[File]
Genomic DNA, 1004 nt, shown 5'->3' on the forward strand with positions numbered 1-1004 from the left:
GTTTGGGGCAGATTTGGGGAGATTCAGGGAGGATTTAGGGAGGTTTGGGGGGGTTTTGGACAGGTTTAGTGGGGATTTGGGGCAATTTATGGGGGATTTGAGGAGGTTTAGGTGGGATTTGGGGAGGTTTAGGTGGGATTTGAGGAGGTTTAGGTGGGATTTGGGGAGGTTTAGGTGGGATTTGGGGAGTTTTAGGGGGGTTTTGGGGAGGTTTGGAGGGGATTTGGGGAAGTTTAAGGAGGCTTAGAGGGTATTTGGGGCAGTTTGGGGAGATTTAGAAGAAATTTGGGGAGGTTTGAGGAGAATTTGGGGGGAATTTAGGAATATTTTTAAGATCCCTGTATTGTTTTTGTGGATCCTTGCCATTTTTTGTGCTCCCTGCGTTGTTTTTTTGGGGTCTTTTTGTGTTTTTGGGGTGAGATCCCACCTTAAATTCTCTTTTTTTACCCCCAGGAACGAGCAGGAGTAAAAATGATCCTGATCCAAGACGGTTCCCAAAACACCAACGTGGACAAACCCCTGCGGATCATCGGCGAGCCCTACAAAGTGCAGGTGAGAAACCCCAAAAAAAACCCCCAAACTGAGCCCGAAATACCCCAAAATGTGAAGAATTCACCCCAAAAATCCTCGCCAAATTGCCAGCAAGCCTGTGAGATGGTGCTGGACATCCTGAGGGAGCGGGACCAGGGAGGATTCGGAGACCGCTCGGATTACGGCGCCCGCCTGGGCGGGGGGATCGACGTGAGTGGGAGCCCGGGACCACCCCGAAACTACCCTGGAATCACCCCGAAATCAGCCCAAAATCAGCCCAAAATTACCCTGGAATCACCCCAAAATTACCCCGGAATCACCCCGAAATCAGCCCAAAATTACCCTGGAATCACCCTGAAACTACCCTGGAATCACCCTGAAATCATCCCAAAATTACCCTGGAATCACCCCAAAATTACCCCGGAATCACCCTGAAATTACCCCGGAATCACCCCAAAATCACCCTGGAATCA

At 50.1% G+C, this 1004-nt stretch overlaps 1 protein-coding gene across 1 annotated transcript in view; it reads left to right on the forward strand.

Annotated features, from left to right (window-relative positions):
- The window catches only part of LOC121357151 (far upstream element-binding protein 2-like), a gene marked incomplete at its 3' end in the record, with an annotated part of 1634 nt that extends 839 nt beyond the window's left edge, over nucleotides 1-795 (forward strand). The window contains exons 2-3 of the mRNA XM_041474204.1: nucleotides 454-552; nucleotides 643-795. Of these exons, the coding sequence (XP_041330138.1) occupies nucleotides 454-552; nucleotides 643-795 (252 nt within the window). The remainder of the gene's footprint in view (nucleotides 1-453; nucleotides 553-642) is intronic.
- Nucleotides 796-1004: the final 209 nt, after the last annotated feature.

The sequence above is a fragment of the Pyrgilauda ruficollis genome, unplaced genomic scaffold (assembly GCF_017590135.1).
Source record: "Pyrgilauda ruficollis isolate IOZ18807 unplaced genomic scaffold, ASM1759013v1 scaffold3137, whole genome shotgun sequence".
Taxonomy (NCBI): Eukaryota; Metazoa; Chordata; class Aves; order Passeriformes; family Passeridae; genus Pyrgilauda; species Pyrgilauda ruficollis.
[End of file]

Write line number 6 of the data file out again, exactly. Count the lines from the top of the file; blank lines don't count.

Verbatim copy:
- Nucleotides 796-1004: the final 209 nt, after the last annotated feature.